Sunday, April 14, 2013

A Primer on Being Rich and Healthy


In the iconoclastic film, A Fiddler On the Roof, Tevye, the main character, a poor farmer, sings a song titled, If I Were A Rich Man. Some of the stanzas are notable for what they say about Tevye's perception of what it means to be rich.

Foremost, he sings that if he were rich, he "wouldn't have to work hard." Prized among his possessions would be "chicks and turkeys and geese and ducks." These fowls would signify wealth to the other townspeople. Finally, in describing what the wife of a rich man would look like, he says "about his wife, Golde, looking like a rich man's wife, With a proper double-chin. Supervising meals to her heart's delight."

Simply put, to Tevye, being rich means being fat, lounging around, and eating a lot. My, how things have changed.

According to the British Telegraph, a leading London newspaper, "Over the last century – for the first time in history – an odd phenomenon has emerged in developed societies: the richer you are, the more likely you are to be thin. Wallis Simpson nailed the phenomenon several generations ago, when she said, "You can never be too rich or too thin."

George Orwell noticed a related phenomenon in 1937, in The Road to Wigan Pier:

"The ordinary human being would sooner starve than live on brown bread and raw carrots. And the peculiar evil is this, that the less money you have, the less inclined you feel to spend it on wholesome food. A millionaire may enjoy breakfasting off orange juice and Ryvita biscuits; an unemployed man doesn't… When you are unemployed, which is to say when you are underfed, harassed, bored, and miserable, you don't want to eat dull, wholesome food. You want something a little bit 'tasty'. There is always some cheaply pleasant thing to tempt you. Let's have three pennorth of chips! Run out and buy us a two-penny ice-cream!"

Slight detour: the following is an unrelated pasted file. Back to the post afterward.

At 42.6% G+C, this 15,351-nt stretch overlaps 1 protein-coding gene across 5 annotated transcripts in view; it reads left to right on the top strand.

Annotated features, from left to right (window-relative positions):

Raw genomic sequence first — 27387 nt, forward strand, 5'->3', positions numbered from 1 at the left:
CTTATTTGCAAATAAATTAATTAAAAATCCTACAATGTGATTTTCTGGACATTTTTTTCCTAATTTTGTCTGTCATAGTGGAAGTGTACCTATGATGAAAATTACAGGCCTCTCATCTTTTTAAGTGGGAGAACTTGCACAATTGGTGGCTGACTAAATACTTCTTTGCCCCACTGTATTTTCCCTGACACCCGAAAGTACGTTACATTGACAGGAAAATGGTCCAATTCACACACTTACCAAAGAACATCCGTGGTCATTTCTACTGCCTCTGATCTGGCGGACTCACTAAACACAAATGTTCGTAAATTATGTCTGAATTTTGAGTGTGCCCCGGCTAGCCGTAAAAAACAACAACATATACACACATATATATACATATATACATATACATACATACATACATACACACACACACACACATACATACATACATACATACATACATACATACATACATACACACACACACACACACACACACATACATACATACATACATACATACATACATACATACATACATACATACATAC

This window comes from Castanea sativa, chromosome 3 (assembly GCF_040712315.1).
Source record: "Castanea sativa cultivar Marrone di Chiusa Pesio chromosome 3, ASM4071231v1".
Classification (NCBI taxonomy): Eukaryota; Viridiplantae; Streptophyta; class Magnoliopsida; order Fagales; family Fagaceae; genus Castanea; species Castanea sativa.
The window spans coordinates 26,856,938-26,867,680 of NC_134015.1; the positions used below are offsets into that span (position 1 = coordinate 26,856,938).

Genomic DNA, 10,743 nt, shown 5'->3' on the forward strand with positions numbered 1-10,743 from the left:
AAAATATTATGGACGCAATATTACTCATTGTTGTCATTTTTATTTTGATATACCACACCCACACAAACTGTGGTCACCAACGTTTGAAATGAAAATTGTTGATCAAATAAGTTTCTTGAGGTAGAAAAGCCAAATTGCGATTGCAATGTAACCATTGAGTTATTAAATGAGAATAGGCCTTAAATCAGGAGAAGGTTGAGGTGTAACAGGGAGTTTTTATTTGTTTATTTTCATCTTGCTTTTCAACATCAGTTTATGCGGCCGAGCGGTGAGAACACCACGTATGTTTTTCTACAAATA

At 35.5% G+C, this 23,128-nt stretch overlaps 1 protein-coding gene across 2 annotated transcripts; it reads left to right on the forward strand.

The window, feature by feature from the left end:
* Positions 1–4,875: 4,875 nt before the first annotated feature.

But the British are not the only ones experiencing this sea of change, As Americans struggle with an obesity epidemic and related illnesses often referred to as "diseases of affluence" such as heart disease, diabetes, and cancer, a paradox has emerged. Today, it appears that it is the truly more affluent who seem to have a better handle on the effects that food has on one's health and are in the position to make better lifestyle choices. Buying organic fresh produce and wild salmon imported from Alaska, balancing work-life demands, taking time to stay physically fit or indulging in a personal trainer or even a gym in your own home seem to be only the domain of the wealthy.

Unlike in ancient times when wealthy landowners and monarchs like Henry the Eighth could satisfy their every gastronomical craving by feasting on the beasts of the land and in turn, develop their characteristic double chins and pompous bellies consistent with their coveted status, the smart money now sees the world differently. Living a healthy lifestyle now seems to cost more, not less. Those with money or those who value health are taking the smart steps to live longer and healthier lives.